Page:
McGee Mt - New Snow, warming, conditions

SNOWPACK OBSERVATION
McGee Mtn
Submission Info
Forecaster
Wednesday, April 10, 2019 - 10:30am
Red Flags: 
37° 33' 59.8428" N, 118° 48' 40.6872" W
Snowpit Observations
More detailed information about the snowpack: 

Toured up the East Face of McGee and down the SE Gully (7,100' - 10,600').  Left the car at 7:15 under clear blue skies, crisp air temp in the upper teens, low elevation breeze and strong upper elevation Northerly winds creating some small banners over high peaks (see attached photo of Mt Morgan North).  Moderate downslope winds were off and on during the ascent helping to keep the old snow surface cool and frozen on the east face despite the full sunshine until atleast 10:15am when we were off the slope.  Last night's cold temps and clear skies helped to get a good surface refreeze, but under 30cm of dry frozen crust, quite moist snow grains existed down atleast 2 more feet at 9,600' on East aspect.  Pockets of freshly wind deposited new snow from yesterday's snowfall were scattered throughout the slope, mostly less than 2" thick, but some up to 6" deep.  See attached video of hand pit in one of these deeper deposits - failure with moderate force and somewhat rough shear of 2" thick 1F+ wind slab failing ontop of ~4" of 4finger less dense new snow/graupel, ontop of hard melt/freeze crust.  It helped to keep traction on the skin up to link these pockets as much as we could, until we switched to boot crampons higher up in steeper terrain.  We didn't experience any shooting cracks in these wind deposits, tests weren't very concerning, but felt that in a steep isolated area with just the right wind load that a concerning wind slab may exist.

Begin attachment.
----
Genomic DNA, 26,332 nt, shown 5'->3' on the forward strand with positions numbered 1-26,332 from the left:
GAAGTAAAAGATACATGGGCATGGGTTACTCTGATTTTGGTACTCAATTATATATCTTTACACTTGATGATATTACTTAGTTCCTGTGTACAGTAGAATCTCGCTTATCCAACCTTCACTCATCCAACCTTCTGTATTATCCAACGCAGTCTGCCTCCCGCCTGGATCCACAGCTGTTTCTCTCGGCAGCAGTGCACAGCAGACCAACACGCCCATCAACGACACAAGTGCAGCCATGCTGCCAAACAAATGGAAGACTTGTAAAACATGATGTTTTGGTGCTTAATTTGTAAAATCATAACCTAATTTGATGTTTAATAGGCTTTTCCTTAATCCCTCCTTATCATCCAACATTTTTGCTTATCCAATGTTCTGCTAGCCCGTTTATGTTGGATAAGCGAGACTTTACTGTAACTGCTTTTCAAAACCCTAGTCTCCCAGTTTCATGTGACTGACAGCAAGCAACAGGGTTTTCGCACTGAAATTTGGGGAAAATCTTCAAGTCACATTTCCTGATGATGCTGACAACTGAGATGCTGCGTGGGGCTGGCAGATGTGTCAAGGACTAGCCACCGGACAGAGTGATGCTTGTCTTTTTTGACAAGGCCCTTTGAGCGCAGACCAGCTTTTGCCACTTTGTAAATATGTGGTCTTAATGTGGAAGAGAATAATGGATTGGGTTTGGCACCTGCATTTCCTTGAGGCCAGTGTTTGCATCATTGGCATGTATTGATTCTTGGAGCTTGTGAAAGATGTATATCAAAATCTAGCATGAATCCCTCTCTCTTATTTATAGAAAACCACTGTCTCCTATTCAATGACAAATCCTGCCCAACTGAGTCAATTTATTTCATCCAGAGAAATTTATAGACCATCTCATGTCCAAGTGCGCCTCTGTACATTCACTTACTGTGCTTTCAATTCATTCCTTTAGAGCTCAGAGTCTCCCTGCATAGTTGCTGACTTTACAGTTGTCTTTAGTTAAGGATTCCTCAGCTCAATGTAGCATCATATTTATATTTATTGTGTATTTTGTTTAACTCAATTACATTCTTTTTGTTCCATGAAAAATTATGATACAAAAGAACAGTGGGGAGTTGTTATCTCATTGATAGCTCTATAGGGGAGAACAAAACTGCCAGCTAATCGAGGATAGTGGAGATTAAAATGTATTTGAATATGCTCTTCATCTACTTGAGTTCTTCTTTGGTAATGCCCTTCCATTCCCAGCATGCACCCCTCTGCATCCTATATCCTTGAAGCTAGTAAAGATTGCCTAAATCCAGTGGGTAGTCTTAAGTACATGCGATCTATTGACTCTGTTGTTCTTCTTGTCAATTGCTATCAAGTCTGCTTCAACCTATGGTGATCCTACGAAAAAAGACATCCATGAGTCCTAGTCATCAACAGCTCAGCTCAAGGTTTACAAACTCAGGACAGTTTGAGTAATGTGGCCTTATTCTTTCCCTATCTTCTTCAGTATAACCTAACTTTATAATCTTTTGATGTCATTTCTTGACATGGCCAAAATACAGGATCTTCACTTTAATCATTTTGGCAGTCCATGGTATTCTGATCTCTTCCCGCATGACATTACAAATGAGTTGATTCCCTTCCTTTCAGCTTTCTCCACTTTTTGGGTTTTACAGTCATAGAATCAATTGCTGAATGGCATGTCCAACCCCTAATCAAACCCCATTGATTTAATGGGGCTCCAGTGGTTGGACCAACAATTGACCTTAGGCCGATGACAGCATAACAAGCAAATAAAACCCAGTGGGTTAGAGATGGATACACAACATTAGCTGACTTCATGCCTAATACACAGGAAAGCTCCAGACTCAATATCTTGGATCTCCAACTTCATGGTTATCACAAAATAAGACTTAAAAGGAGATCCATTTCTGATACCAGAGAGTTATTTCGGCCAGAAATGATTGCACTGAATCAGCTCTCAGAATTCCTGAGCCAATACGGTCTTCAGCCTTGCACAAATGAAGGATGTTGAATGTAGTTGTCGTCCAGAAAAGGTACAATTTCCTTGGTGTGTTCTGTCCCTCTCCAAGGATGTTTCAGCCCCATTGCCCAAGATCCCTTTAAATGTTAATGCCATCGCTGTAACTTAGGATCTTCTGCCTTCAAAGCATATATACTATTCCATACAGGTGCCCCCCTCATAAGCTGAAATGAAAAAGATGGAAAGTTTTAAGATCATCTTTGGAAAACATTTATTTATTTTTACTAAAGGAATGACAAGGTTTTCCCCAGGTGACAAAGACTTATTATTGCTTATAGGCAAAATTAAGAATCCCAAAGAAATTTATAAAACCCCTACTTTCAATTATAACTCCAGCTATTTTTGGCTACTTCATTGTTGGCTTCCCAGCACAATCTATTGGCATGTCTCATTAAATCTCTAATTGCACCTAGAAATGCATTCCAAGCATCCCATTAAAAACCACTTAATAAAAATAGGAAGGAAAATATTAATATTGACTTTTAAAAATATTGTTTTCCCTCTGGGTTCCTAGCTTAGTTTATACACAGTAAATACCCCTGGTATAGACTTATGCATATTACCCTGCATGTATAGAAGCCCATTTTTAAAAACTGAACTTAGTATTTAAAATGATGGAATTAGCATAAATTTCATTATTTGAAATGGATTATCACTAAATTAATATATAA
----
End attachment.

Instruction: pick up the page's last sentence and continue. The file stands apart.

-3°C (27°F) at summit (10,600') at 10:30am, with moderate northerly winds.  

As the east slope was made up of a patch work of melt freeze crust with pockets of shallow fresh wind deposits, which would mean either skiing down quite firm frozen crusts or waiting to see if the crusts would soften but then be faced with sticky wet new snow patches, we opted to ski down the SE Gully, which was much more sheltered from wind.  Here there was a consistent layer of 1-2" of new snow beginning to warm ontop of smooth melt-freeze crust.  At 10:45 this skied quite well from top to bottom with the new snow not warming enough yet to become sticky.  Fans of tiny rollerballs eminated from our turns on the steeper upper slopes, but we were still early enough with not enough new snow to be concerned.              

Low elevation (down to 7,200') mellow almost flat terrain was still quite firm and frozen at 11am.      

Snowpack photos: 
Snowpit videos (tests, etc): 
Weather Observations
Blowing Snow: 
Air temperature: 
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